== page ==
Henry Kane is the solo vessel of Jonny Peterson, mainly known from Wombbath, along with a myriad of other projects. Peterson’s goal with Henry Kane appears to be a reinterpretation of Swedish, old-school death metal, with a few interesting twists and turns. To that end his debut album, Den Forstorda Manniskans Rike takes a few bold steps in other areas.
However, the air is predominantly tainted by the Swedish death metal sound, coming across in the production choices and the different sounds incorporated by Peterson. The guitars are the primary source of this era defining sound, reeking with the rotten sense of distortion made famous by the likes of Entombed, Grave and Dismember, but taken to a further extreme. This is some seriously loud stuff, with the distortion squashing the dynamics, resulting to an impressive sound, which however comes with a few downsides. Usually this lack of dynamics results in a fatiguing factor to the listener, but Henry Kane balances it out with a work that comes in short attack bursts, and with fast changes.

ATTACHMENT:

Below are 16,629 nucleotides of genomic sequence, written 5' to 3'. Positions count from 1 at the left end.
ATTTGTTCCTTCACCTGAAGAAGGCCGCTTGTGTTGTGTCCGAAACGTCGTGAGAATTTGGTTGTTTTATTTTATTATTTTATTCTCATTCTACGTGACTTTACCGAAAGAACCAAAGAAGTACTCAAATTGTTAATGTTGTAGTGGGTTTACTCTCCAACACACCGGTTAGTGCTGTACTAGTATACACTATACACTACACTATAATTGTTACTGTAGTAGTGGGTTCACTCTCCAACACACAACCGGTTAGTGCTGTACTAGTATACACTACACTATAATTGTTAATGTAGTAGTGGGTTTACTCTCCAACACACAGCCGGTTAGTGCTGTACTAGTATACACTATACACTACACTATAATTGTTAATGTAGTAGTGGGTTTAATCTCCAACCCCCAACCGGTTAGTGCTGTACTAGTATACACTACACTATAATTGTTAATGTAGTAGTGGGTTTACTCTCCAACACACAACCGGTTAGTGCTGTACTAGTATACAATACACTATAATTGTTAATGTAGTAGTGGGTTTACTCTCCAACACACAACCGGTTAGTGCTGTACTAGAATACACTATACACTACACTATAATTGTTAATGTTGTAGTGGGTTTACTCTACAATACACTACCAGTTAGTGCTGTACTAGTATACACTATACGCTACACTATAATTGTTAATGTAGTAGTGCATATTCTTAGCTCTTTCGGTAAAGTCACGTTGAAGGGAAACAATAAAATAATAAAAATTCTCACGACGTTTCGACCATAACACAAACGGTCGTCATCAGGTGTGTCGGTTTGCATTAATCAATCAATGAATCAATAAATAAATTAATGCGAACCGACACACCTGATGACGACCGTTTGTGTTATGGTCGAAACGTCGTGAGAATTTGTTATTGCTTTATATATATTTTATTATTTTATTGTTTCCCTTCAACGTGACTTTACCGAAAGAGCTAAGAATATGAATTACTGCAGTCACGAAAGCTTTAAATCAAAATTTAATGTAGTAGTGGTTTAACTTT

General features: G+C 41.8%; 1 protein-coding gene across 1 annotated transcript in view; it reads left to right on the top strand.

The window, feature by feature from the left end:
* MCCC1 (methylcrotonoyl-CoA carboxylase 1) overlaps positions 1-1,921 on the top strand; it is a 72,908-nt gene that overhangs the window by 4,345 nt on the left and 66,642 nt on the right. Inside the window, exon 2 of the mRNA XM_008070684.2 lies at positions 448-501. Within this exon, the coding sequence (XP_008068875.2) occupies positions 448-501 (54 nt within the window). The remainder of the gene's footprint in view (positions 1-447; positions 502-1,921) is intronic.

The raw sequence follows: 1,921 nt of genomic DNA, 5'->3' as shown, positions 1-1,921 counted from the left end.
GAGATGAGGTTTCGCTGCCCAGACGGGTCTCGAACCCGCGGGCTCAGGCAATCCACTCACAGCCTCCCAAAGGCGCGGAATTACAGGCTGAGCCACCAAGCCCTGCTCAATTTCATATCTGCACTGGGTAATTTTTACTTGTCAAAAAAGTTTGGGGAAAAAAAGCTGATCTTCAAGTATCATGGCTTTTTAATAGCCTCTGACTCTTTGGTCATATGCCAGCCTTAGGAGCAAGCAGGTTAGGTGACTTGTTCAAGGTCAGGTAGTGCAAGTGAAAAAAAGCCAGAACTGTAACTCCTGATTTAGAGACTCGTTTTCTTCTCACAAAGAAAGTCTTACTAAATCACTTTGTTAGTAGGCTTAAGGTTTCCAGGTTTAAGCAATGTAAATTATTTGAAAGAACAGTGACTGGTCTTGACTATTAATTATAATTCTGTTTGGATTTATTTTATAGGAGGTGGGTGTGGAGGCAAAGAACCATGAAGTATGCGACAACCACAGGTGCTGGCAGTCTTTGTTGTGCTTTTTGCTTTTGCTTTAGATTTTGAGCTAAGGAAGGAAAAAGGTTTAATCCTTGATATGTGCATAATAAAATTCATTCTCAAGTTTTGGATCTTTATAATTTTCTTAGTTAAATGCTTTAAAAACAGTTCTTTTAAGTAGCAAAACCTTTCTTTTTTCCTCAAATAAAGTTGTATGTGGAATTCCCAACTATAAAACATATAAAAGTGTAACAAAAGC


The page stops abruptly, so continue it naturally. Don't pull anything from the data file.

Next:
The uncommon aspect here is the introduction of crust and grindcore elements alongside the Swedish heritage of the record. This is a fairly unusual operation, given that Swedish death metal paid more attention to producing mid-tempo grooves that acted as hooks, rather than the faster paced, darker American death metal style. But Peterson organically layers these influences resulting in a boost of energy and urgency coming from the crust approach, where a primal quality takes over and anthemic backing vocals join in. Similarly the grindcore injection heightens the aggression and speed presented here, with the blastbeats coming in ample numbers, causing the whole tracks to flare up in a hellish blaze.
The album retains an interest throughout due to the fast pace, energy and navigation of Peterson through the various changes. Even with the production being messy, and elements being obscured by the sheer force of the guitars, for instance in “Bara Hat,” the work retains a sense of mystique, which is partly aided by the addition of a horror-like theme (let’s not forget what the namesake of the band is,) found in its most representative form in Death Breath releases. It all works in producing a record that carries the hellish element of the Swedeath scene, and at the same time pushing the boundaries further with some unconventional means, which are more than welcome. It is a great first step, and it looks like the path Henry Kane has taken has more to give in the future.